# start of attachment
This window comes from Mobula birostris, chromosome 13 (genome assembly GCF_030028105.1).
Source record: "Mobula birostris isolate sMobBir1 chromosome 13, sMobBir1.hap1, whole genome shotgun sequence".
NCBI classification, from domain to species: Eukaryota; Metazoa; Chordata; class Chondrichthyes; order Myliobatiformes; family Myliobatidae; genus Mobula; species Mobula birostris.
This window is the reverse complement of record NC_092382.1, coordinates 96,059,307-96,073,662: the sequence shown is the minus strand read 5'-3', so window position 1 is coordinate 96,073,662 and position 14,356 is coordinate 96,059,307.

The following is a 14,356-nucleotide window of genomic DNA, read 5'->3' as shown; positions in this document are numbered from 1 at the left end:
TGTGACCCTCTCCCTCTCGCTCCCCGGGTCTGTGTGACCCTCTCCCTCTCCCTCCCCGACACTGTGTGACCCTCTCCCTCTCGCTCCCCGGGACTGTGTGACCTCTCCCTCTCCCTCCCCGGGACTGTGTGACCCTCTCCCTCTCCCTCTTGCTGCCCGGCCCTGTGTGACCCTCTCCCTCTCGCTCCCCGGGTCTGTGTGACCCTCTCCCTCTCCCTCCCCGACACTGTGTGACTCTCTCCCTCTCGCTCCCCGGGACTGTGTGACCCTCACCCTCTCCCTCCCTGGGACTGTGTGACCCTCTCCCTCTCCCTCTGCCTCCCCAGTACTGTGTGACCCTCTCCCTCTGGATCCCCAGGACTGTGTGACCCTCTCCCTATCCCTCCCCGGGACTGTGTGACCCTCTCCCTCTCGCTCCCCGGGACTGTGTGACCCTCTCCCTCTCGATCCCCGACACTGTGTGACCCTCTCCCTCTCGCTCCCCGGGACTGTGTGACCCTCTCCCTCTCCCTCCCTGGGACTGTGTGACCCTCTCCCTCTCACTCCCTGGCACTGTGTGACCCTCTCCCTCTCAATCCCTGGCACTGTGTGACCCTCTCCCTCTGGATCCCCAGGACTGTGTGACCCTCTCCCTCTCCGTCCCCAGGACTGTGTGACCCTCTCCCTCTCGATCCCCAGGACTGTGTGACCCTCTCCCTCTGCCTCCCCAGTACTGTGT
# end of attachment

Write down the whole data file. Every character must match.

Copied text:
This window comes from Mobula birostris, chromosome 13 (genome assembly GCF_030028105.1).
Source record: "Mobula birostris isolate sMobBir1 chromosome 13, sMobBir1.hap1, whole genome shotgun sequence".
NCBI classification, from domain to species: Eukaryota; Metazoa; Chordata; class Chondrichthyes; order Myliobatiformes; family Myliobatidae; genus Mobula; species Mobula birostris.
This window is the reverse complement of record NC_092382.1, coordinates 96,059,307-96,073,662: the sequence shown is the minus strand read 5'-3', so window position 1 is coordinate 96,073,662 and position 14,356 is coordinate 96,059,307.

The following is a 14,356-nucleotide window of genomic DNA, read 5'->3' as shown; positions in this document are numbered from 1 at the left end:
TGTGACCCTCTCCCTCTCGCTCCCCGGGTCTGTGTGACCCTCTCCCTCTCCCTCCCCGACACTGTGTGACCCTCTCCCTCTCGCTCCCCGGGACTGTGTGACCTCTCCCTCTCCCTCCCCGGGACTGTGTGACCCTCTCCCTCTCCCTCTTGCTGCCCGGCCCTGTGTGACCCTCTCCCTCTCGCTCCCCGGGTCTGTGTGACCCTCTCCCTCTCCCTCCCCGACACTGTGTGACTCTCTCCCTCTCGCTCCCCGGGACTGTGTGACCCTCACCCTCTCCCTCCCTGGGACTGTGTGACCCTCTCCCTCTCCCTCTGCCTCCCCAGTACTGTGTGACCCTCTCCCTCTGGATCCCCAGGACTGTGTGACCCTCTCCCTATCCCTCCCCGGGACTGTGTGACCCTCTCCCTCTCGCTCCCCGGGACTGTGTGACCCTCTCCCTCTCGATCCCCGACACTGTGTGACCCTCTCCCTCTCGCTCCCCGGGACTGTGTGACCCTCTCCCTCTCCCTCCCTGGGACTGTGTGACCCTCTCCCTCTCACTCCCTGGCACTGTGTGACCCTCTCCCTCTCAATCCCTGGCACTGTGTGACCCTCTCCCTCTGGATCCCCAGGACTGTGTGACCCTCTCCCTCTCCGTCCCCAGGACTGTGTGACCCTCTCCCTCTCGATCCCCAGGACTGTGTGACCCTCTCCCTCTGCCTCCCCAGTACTGTGT